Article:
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Are standard "M4" nuts & bolts normally fine or course pitch?

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John Smith 4712/01/2022 23:09:04
393 forum posts
12 photos

Hello

When one buys some "M" system of metric nuts and bolts, by default are they normally fine or course pitch?

e.g. If you purchase some standard "M4" bolts, the diameter of the outside of the thread should be about 4.0mm... but will the pitch normally be 0.7mm ("course" ) or 0.5mm ("fine" ) per revolution?

Background
I need to standardise all my nuts & bolts to the metric system. And I want them all to fit each other. In particular I also want to buy some (internal) metric taps that will work well with my nuts & bolts, so for example I can drill a hole and put a thread into it.

With thanks

J

 

Edited By John Smith 47 on 12/01/2022 23:10:55

Edited By John Smith 47 on 12/01/2022 23:11:09

Nicholas Wheeler 112/01/2022 23:13:07
906 forum posts
86 photos

Any metric thread is the coarse pitch unless you specify otherwise. Or it should be: cars for example are littered with M12x1.5 threads instead of 1.75 which would be 'normal'

Michael Gilligan12/01/2022 23:31:38
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20057 forum posts
1040 photos

Good ol’ Wikipedia puts it thus:

[quote] A metric ISO screw thread is designated by the letter M followed by the value of the nominal diameter D (the maximum thread diameter) and the pitch P, both expressed in millimetres and separated by the multiplication sign, × (e.g., M8×1.25). If the pitch is the normally used "coarse" pitch listed in ISO 261 or ISO 262, it can be omitted (e.g., M8).[4]: 17  [/quote]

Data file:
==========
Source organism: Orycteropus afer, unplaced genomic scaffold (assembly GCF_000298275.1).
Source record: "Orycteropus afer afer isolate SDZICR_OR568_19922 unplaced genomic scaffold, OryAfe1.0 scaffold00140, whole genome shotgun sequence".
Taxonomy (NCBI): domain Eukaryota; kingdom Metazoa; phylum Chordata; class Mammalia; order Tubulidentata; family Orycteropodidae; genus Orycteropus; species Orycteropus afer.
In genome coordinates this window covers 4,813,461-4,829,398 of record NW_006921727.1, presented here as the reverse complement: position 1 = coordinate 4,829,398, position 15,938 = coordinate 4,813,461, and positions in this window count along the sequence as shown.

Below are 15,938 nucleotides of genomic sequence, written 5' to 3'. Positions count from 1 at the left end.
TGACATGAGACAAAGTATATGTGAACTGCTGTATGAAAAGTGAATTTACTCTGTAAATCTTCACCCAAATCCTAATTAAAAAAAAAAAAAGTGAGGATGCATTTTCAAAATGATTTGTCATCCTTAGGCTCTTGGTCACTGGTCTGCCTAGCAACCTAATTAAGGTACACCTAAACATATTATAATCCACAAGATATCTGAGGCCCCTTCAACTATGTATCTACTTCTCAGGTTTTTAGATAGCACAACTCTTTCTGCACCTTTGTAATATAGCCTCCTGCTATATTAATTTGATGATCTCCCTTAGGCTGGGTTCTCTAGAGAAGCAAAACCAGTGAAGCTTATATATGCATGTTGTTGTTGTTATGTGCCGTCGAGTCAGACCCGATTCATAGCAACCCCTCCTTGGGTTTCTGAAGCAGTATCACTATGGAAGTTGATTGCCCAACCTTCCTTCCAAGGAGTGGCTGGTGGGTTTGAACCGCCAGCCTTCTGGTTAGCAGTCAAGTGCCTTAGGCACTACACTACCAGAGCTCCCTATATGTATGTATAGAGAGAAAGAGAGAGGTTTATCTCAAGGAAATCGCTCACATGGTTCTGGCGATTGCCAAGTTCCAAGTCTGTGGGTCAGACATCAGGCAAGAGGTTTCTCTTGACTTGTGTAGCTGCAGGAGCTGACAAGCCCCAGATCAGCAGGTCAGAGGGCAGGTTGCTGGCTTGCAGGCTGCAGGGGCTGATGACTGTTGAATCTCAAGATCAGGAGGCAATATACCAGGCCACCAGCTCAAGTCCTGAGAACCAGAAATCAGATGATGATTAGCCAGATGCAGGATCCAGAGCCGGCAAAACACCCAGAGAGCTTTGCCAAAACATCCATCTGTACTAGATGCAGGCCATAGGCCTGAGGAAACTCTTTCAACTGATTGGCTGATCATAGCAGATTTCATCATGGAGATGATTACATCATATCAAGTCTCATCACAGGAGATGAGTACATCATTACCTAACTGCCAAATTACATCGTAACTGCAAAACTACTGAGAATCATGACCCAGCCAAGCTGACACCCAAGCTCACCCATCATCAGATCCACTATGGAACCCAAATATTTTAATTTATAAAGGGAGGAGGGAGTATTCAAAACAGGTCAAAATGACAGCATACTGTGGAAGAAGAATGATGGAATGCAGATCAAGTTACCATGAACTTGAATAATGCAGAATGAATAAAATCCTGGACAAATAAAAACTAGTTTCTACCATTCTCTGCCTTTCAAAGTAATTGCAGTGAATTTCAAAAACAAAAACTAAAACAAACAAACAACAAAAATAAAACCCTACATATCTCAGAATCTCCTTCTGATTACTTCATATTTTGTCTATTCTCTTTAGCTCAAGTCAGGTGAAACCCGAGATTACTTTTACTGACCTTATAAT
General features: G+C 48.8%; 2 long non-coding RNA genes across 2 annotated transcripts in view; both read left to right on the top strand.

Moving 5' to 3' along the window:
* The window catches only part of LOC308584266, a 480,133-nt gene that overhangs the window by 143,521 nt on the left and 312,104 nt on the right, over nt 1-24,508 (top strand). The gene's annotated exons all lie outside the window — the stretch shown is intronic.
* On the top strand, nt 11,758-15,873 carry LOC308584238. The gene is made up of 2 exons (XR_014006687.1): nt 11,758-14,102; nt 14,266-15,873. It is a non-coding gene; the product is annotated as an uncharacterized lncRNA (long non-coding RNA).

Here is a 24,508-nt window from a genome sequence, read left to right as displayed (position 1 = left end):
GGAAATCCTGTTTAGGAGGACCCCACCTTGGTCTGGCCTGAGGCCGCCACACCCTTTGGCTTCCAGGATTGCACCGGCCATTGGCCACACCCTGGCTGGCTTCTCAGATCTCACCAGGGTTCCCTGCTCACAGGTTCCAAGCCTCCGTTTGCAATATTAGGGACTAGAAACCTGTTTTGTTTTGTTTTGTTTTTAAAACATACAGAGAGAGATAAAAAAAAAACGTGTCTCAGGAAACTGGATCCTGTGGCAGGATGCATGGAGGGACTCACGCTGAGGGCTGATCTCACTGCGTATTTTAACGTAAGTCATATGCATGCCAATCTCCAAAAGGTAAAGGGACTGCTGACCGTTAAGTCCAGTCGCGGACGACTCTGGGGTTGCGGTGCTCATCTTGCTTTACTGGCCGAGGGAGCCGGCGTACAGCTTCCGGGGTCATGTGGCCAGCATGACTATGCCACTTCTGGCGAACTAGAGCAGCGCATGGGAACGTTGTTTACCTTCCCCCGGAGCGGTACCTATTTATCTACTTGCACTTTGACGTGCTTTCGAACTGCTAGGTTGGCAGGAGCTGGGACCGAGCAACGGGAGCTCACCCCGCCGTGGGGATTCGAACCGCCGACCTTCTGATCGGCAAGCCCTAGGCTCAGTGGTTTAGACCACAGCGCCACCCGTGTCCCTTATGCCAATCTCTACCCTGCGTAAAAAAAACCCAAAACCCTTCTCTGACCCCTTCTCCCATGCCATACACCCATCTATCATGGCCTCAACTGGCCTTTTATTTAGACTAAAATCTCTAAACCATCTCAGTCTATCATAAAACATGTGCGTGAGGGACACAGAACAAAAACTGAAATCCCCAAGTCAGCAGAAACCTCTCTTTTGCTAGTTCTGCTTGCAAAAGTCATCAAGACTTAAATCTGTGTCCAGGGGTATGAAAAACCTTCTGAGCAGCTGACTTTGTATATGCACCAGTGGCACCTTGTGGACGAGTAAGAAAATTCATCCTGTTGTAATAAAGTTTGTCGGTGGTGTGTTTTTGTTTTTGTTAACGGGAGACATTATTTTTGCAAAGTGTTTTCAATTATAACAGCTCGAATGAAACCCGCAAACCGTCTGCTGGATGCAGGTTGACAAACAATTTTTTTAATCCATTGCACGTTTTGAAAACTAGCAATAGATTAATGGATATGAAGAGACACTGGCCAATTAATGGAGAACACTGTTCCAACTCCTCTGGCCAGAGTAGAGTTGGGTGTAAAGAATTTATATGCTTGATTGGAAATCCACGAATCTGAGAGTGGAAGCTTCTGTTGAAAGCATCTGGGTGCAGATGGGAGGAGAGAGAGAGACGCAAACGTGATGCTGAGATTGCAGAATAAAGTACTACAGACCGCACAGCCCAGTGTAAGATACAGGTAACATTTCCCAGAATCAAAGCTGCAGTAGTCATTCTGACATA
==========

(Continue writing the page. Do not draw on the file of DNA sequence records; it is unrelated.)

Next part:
Which is a slightly convoluted way of confirming that if you just buy M4 it will [or at least should] always be coarse thread.

MichaelG.

Ref. https://en.wikipedia.org/wiki/ISO_metric_screw_thread#Preferred_sizes : **LINK**

John Smith 4712/01/2022 23:35:10
393 forum posts
12 photos

OK now I'm rather bemused. I have a collection of nuts and bolts that I've bought over the years. I have always tried to buy metric, but now that I measure some of them at c. 4mm diameter, the actual diameter seems measure c.3.86 to 3.89mm, but I can't get the nuts to fit onto my "4 x 0.7" metric tap.

Which seems more likely: Have I accidentally bought Imperial nuts & bolts (i.e. "5/32 inch"?), or are are they fine not coarse pitch?

J

 

EDIT: As a rule of thumb, how much smaller should the hole that I drill be if I am going to tap it? At these sizes would 0.5mm smaller suffice?
e.g. If I am going to fit a M4 bolt should I use a 3.5mm drill?
And if I am going to fit a M5 bolt should I use a 4.5mm drill?

Edited By John Smith 47 on 12/01/2022 23:46:36

Martin Connelly12/01/2022 23:46:29
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2123 forum posts
222 photos

Use a cocktail stick or similar piece of wood that can be put into the nuts to get an imprint of the thread and measure what you have got. The last part is a but tricky but should give some idea of the pitch.

Martin C

Emgee13/01/2022 00:09:41
2404 forum posts
285 photos
Posted by John Smith 47 on 12/01/2022 23:35:10:

OK now I'm rather bemused. I have a collection of nuts and bolts that I've bought over the years. I have always tried to buy metric, but now that I measure some of them at c. 4mm diameter, the actual diameter seems measure c.3.86 to 3.89mm, but I can't get the nuts to fit onto my "4 x 0.7" metric tap.

Which seems more likely: Have I accidentally bought Imperial nuts & bolts (i.e. "5/32 inch"?), or are are they fine not coarse pitch?

J

EDIT: As a rule of thumb, how much smaller should the hole that I drill be if I am going to tap it? At these sizes would 0.5mm smaller suffice?
e.g. If I am going to fit a M4 bolt should I use a 3.5mm drill?
And if I am going to fit a M5 bolt should I use a 4.5mm drill?

Edited By John Smith 47 on 12/01/2022 23:46:36